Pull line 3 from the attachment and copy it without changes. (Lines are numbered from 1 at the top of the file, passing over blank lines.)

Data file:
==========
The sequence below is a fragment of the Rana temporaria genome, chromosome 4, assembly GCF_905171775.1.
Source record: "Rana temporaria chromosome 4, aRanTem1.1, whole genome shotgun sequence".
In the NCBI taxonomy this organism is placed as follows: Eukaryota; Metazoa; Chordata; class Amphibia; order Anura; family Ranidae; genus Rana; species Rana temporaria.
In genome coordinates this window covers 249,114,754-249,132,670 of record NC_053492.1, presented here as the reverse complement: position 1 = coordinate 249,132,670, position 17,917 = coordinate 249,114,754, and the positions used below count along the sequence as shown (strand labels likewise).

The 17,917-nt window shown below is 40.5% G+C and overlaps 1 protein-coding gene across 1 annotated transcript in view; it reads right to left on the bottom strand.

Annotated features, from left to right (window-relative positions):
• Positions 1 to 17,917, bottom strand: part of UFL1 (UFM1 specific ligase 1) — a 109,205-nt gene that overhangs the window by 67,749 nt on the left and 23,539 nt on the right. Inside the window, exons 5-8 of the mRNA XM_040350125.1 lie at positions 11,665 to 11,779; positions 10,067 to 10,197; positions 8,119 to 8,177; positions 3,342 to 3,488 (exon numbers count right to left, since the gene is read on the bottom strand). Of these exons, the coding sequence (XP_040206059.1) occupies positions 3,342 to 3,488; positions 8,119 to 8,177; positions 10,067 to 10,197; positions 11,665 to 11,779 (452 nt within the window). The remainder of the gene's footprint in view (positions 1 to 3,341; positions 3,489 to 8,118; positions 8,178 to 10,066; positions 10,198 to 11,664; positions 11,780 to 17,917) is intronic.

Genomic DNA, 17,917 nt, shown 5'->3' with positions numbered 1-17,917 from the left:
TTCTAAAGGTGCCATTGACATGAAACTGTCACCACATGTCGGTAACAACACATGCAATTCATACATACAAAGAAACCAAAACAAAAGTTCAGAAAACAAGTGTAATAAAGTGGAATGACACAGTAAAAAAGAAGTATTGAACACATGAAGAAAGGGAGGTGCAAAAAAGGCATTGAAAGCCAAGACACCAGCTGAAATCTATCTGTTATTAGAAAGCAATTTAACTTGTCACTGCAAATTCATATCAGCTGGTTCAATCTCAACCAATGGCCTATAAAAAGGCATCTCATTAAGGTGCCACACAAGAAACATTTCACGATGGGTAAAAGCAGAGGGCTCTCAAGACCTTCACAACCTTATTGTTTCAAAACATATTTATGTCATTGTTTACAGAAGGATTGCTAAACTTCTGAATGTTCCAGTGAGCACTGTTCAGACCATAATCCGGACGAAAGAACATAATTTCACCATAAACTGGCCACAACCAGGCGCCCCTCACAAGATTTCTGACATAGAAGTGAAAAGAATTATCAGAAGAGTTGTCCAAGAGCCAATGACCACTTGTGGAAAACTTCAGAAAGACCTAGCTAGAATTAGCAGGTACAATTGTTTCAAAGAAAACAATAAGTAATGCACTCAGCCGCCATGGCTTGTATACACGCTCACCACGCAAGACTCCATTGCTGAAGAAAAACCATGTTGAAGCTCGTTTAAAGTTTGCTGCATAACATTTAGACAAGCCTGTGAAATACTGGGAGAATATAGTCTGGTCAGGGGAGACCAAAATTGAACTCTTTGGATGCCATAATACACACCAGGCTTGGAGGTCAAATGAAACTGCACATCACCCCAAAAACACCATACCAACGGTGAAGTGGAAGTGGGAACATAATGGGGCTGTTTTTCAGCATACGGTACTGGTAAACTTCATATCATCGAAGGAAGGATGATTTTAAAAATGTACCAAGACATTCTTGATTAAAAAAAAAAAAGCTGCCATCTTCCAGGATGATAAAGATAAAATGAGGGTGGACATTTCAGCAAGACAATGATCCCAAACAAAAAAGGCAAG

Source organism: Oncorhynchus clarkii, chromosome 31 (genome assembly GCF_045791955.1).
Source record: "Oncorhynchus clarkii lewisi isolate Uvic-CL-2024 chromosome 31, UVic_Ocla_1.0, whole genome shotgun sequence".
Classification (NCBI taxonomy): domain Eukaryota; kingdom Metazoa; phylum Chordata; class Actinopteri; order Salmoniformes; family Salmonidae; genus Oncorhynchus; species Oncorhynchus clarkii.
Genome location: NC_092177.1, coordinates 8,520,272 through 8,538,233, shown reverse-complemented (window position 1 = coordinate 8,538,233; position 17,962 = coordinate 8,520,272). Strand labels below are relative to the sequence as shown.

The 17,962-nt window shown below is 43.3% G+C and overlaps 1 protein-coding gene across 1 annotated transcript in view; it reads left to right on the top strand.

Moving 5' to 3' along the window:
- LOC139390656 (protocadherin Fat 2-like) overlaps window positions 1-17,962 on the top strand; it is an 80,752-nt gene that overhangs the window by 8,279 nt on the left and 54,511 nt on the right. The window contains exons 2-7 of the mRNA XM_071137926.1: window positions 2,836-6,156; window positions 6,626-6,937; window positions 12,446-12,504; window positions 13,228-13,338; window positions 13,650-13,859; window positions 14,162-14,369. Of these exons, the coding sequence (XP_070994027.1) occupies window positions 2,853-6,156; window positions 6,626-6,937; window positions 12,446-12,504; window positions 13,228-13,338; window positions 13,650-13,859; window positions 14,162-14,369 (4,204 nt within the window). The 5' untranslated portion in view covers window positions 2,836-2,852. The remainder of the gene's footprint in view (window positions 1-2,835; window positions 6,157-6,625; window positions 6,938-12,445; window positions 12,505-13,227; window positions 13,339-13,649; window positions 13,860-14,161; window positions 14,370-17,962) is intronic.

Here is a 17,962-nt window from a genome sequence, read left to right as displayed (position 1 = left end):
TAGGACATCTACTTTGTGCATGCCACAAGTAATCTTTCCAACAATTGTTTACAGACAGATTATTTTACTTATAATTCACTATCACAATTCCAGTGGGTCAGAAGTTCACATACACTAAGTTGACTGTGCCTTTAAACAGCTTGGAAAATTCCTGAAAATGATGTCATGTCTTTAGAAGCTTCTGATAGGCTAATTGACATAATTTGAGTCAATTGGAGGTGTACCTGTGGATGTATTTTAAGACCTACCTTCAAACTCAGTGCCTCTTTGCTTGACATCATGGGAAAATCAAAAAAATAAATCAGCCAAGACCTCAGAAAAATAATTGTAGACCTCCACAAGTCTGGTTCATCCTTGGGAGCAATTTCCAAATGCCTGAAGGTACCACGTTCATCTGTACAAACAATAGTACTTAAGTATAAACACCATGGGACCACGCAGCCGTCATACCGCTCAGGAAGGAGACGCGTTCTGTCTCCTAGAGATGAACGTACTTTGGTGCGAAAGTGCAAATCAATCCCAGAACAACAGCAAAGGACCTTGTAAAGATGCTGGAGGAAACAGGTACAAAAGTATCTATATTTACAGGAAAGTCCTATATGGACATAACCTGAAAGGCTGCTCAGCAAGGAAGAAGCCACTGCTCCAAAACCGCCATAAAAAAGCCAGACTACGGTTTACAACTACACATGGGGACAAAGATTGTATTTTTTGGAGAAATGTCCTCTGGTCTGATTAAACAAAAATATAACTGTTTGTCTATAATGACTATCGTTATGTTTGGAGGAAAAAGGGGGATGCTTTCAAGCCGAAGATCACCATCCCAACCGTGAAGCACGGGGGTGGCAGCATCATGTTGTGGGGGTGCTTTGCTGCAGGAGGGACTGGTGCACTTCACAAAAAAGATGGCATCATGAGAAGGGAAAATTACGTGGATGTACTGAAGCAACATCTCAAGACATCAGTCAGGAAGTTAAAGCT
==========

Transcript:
In the NCBI taxonomy this organism is placed as follows: Eukaryota; Metazoa; Chordata; class Amphibia; order Anura; family Ranidae; genus Rana; species Rana temporaria.